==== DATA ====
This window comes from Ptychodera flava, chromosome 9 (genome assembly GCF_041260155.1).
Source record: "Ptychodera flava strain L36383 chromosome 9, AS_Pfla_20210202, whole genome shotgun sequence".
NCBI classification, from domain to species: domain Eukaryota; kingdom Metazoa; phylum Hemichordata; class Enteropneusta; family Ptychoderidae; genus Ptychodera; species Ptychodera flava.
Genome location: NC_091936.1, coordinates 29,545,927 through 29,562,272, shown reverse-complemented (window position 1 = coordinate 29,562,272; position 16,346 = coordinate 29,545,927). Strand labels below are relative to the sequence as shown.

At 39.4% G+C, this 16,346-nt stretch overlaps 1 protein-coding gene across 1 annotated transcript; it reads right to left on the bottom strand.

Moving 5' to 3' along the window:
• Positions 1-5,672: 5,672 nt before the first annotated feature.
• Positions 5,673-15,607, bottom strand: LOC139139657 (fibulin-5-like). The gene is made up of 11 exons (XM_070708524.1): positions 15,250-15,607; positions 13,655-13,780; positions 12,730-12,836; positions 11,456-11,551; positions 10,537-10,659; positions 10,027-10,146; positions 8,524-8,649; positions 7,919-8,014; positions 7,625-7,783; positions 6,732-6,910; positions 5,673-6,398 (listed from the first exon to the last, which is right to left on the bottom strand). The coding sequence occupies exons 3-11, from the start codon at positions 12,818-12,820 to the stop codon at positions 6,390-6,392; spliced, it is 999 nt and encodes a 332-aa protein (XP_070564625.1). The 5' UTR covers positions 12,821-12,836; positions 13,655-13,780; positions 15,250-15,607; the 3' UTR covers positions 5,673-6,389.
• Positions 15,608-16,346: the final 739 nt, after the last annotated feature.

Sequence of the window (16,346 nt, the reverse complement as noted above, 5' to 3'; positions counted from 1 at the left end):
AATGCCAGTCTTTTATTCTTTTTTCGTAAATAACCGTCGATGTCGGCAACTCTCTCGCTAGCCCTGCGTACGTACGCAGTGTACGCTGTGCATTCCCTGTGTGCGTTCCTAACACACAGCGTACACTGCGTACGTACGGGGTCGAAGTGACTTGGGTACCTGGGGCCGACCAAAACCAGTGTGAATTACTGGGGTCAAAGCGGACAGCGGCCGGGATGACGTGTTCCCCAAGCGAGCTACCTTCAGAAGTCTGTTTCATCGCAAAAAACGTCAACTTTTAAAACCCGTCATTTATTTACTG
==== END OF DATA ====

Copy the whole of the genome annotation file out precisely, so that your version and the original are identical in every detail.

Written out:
This window comes from Ptychodera flava, chromosome 9 (genome assembly GCF_041260155.1).
Source record: "Ptychodera flava strain L36383 chromosome 9, AS_Pfla_20210202, whole genome shotgun sequence".
NCBI classification, from domain to species: domain Eukaryota; kingdom Metazoa; phylum Hemichordata; class Enteropneusta; family Ptychoderidae; genus Ptychodera; species Ptychodera flava.
Genome location: NC_091936.1, coordinates 29,545,927 through 29,562,272, shown reverse-complemented (window position 1 = coordinate 29,562,272; position 16,346 = coordinate 29,545,927). Strand labels below are relative to the sequence as shown.

At 39.4% G+C, this 16,346-nt stretch overlaps 1 protein-coding gene across 1 annotated transcript; it reads right to left on the bottom strand.

Moving 5' to 3' along the window:
• Positions 1-5,672: 5,672 nt before the first annotated feature.
• Positions 5,673-15,607, bottom strand: LOC139139657 (fibulin-5-like). The gene is made up of 11 exons (XM_070708524.1): positions 15,250-15,607; positions 13,655-13,780; positions 12,730-12,836; positions 11,456-11,551; positions 10,537-10,659; positions 10,027-10,146; positions 8,524-8,649; positions 7,919-8,014; positions 7,625-7,783; positions 6,732-6,910; positions 5,673-6,398 (listed from the first exon to the last, which is right to left on the bottom strand). The coding sequence occupies exons 3-11, from the start codon at positions 12,818-12,820 to the stop codon at positions 6,390-6,392; spliced, it is 999 nt and encodes a 332-aa protein (XP_070564625.1). The 5' UTR covers positions 12,821-12,836; positions 13,655-13,780; positions 15,250-15,607; the 3' UTR covers positions 5,673-6,389.
• Positions 15,608-16,346: the final 739 nt, after the last annotated feature.

Sequence of the window (16,346 nt, the reverse complement as noted above, 5' to 3'; positions counted from 1 at the left end):
AATGCCAGTCTTTTATTCTTTTTTCGTAAATAACCGTCGATGTCGGCAACTCTCTCGCTAGCCCTGCGTACGTACGCAGTGTACGCTGTGCATTCCCTGTGTGCGTTCCTAACACACAGCGTACACTGCGTACGTACGGGGTCGAAGTGACTTGGGTACCTGGGGCCGACCAAAACCAGTGTGAATTACTGGGGTCAAAGCGGACAGCGGCCGGGATGACGTGTTCCCCAAGCGAGCTACCTTCAGAAGTCTGTTTCATCGCAAAAAACGTCAACTTTTAAAACCCGTCATTTATTTACTG